The Worst of 2021

It’s New Year’s Eve!  And being the last day of the year, it’s time to look back the worst posts of 2021.

Now, by “worst,” I don’t mean “the lowest quality” or “the most offensive.”  I wouldn’t be an impartial judge of the former (and my readers are generally too polite to tell me if my writing sucks), and I’ve toned down my rhetoric too much to be the latter (although, who knows with the delicate sensibilities of modern Westerners).

No, by “worst” I simply mean “the posts with the lowest views.”  In the old days, when I routinely had posts with single views, I’d just hoover up those and plop them into one big post.  Fortunately, the blog has grown to the point that I don’t have single-view posts anymore, but I still have some neglected posts.

For this list, I will ignore posts that were written in prior years, with the exception of TBT posts, as I often add substantial new commentary on such posts.  I will also ignore posts that merely informed readers that that day’s real post would be delayed, or has been posted (so classics like “SubscribeStar Saturday Post ‘The TJC Spring Jam’ is Posted!” and “Lazy Sunday is Coming” won’t be included).

In order to prevent the list from being too short, I’m only featuring posts with under ten views (as of the time of this writing on Tuesday, 28 December 2021).  That will also keep it from being too long, as this post historically takes a long time to compile.

So!  With those tedious criteria in place, here it is:  The WORST posts of 2021:

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TBT: The Worst of 2020

2021 has been a far more enjoyable year than 2020, although 2020 wasn’t nearly as apocalyptic in retrospect as it seemed at the time.  Regardless, I’ve written a lot of stuff over the past three years.  A great deal of it, whether good or bad, hasn’t been read by many people (with some notable exceptions).

2021 was the year that I stopped having posts with single-digit (or even just single!) views, but I know I’ve got some that flew under the radar—and probably for the better!

But we’ll look back at those posts tomorrow.  Today, it’s time for the fifty-five (!) posts of “The Worst of 2020“:

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Son of Sonnet: A Frozen Ballad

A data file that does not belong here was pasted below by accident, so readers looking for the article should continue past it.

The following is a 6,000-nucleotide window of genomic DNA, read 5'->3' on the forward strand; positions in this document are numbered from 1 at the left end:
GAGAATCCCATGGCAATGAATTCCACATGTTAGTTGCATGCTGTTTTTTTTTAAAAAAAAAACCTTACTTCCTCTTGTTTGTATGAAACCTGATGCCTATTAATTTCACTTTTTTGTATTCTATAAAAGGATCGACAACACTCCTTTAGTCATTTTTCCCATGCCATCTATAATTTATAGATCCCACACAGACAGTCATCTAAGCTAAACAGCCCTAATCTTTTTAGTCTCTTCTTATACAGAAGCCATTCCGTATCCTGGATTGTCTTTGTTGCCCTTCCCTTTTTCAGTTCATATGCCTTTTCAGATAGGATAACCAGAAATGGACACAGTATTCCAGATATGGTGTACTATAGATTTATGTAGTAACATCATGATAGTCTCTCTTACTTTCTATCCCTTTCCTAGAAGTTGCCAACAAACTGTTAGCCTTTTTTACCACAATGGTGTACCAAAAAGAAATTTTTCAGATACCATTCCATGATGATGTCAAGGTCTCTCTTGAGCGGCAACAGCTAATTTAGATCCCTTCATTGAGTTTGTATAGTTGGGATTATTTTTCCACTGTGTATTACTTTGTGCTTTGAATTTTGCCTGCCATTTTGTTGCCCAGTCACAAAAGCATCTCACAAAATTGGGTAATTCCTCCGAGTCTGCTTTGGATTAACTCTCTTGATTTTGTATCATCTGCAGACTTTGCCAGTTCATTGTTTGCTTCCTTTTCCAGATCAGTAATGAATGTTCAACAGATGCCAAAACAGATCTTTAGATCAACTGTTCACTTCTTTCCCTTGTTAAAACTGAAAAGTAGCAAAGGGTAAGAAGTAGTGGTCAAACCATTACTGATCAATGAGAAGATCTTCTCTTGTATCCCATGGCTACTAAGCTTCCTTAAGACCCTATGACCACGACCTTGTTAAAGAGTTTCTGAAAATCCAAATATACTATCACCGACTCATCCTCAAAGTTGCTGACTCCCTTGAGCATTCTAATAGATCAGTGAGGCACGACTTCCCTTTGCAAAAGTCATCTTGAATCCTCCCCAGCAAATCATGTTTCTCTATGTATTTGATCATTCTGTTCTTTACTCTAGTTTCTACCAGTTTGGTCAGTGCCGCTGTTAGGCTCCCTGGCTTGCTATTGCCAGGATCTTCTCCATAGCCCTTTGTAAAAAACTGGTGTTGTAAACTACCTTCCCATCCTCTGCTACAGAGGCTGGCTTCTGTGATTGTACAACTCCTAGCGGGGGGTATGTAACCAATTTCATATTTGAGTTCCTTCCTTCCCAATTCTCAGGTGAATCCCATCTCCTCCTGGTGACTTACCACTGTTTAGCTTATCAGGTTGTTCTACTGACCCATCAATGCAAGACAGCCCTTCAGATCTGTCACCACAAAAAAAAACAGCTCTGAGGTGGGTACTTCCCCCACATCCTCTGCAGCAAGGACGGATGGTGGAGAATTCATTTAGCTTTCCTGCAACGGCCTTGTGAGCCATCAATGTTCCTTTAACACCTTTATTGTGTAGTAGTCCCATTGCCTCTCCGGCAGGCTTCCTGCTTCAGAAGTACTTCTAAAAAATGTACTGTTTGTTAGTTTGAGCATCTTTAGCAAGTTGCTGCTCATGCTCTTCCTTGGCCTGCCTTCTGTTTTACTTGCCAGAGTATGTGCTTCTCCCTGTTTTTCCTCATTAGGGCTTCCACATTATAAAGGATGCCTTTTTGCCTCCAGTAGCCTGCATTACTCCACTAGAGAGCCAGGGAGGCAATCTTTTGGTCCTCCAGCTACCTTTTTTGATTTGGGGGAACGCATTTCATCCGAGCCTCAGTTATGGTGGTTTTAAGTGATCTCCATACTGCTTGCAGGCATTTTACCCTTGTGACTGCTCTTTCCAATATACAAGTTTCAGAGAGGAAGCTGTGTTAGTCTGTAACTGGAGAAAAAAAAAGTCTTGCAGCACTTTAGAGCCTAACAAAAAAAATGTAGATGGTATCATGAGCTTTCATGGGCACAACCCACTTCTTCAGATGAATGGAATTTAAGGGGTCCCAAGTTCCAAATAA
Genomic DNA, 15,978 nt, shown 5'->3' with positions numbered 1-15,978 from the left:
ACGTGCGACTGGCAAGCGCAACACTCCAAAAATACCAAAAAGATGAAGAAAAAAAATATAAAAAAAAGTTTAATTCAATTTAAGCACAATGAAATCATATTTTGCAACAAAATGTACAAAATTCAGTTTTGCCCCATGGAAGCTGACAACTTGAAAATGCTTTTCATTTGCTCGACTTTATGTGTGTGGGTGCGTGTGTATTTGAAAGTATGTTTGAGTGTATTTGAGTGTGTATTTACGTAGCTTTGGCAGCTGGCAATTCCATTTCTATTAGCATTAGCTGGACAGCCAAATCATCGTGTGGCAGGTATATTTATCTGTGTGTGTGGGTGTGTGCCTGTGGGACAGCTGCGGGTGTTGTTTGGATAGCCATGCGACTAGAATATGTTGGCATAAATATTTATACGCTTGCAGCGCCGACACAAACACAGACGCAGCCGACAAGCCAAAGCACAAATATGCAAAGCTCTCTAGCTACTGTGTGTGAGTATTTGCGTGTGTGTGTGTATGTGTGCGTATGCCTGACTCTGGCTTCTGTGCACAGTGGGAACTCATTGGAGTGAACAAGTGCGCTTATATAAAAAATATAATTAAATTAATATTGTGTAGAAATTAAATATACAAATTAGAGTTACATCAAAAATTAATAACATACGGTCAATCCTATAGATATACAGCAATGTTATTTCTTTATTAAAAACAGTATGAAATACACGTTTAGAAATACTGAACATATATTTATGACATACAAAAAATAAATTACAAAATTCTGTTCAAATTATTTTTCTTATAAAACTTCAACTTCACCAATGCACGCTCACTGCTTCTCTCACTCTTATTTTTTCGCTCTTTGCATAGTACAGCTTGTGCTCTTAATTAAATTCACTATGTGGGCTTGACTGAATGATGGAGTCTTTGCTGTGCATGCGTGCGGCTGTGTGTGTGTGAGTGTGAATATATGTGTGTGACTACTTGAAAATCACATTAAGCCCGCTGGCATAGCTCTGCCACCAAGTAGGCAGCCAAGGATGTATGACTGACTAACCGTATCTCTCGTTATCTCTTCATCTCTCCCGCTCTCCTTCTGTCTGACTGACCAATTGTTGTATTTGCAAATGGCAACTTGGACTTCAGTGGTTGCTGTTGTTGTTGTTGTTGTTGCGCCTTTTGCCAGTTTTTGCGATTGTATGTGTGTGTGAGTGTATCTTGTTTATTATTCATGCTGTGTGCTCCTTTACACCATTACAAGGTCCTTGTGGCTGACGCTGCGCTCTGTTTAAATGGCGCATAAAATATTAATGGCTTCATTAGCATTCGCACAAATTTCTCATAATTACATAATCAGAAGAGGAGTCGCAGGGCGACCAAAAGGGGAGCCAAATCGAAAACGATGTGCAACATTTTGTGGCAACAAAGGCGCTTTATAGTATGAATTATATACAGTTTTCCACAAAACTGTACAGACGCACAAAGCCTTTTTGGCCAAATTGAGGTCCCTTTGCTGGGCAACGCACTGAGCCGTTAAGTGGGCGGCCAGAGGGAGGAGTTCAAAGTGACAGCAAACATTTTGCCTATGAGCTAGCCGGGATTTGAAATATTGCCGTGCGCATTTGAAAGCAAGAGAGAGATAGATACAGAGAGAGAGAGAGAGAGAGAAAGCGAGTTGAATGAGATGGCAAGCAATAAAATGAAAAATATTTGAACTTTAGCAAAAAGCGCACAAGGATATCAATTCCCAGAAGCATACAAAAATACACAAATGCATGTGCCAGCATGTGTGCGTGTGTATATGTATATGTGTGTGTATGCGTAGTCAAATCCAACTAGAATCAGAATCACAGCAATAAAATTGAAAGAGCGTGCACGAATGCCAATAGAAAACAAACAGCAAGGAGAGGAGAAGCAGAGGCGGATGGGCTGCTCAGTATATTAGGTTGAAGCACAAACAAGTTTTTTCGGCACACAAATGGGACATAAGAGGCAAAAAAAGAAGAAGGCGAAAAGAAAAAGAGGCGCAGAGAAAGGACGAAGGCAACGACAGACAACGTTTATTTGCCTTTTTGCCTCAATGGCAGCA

It’s nearly the end of 2021, and while it’s technically winter, it’s been unseasonably warm here in South Carolina.  Indeed, “unseasonably” is a bit of a misnomer, and it is often hot and humid on Christmas (as it was this year).  I vividly remember playing football on New Year’s Day in shorts and a t-shirt.

Nevertheless, it’s winter, and January and February tend to be the coldest months here.  We’ve already had quite a bit of frosty weather (though no snow, which is rare as it is, but especially rare before January), so we’re fully into the wintry hygge.

A couple of weeks ago, regular contributor Son of Sonnet (subscribe to his SubscribeStar page here) put out an invitation for fans to submit themes for some new poems.  I proposed “Winter coziness“—’tis the season—and my Telegram buddy and fellow SoS fan WS responded “I was going to go dark, seasonal affective disorder.

That led to my compromise theme:  “The dualism of winter: warm coziness and dark despair.”  I probably meant “duality” instead of “dualism,” but Son delivered “A Frozen Ballad,” combining the two aspects of winter into a ballad all about nostalgia, hope (and hopelessness), and trusting in God in our darkest moments.

The poem has received some positive feedback on Son’s Telegram page and on the esoteric Telegram chatroom Occam’s Razor Chat, which WS created as a space for escaping politics online, instead dedicating the chat to exploring the unusual, interesting, and supernatural.

Now, with Son’s blessing, I’d like to share “A Frozen Ballad” here:

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A New Term

Yesterday I was sworn-in to a full term on Lamar Town Council.  I was elected earlier this year in a special election, so this was my second swearing-in ceremony.  Now, however, I’m in for a full four years.

My colleague on Council, Councilwoman Mary Ann Mack, was also sworn-in to her first full term after being elected last July.  Our new mayor, Mayor James Howell, was sworn-in, too, marking the start of his administration.

The ceremony was short and sweet.  We gathered on the front lawn of Town Hall at 5 PM.  The judge ran each of us through the oath of office, starting with the new mayor and wrapping up with myself.  There was a nice Christmas tree on the lawn, and lots of family, friends, and city employees were in attendance.  Mayor Howell brought out the biggest crowd, with Councilwoman Mack bringing a few family members.  I arrived solo, and had to take my oath on the Bible the local Methodist minister brought for her short invocation (apparently, I missed the memo to bring my own Bible—d’oh!).

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Monday Mega Movie Previews

After a very long Monday, I’m taking a moment to write a post I promised earlier today.  Instead of my usual Monday Morning Movie Review, I’m offering up a preview of 100 films.

For Christmas, I received two massive collections of films:  Mad Scientist Theatre and Horror Classics, both put out by low-budget distributor Mill Creek Entertainment:

100 Horror and Mad Scientist Movies

Just look at those glorious covers.  What is going on with that hairy dude holding up a syringe full of a mysterious green substance?  Why is there a woman’s head covered surrounded by tubes in a tub of liquid?  Perhaps Dr. Fauci can weigh in.

Regardless, I’m super excited to watch these films—all 100 of them.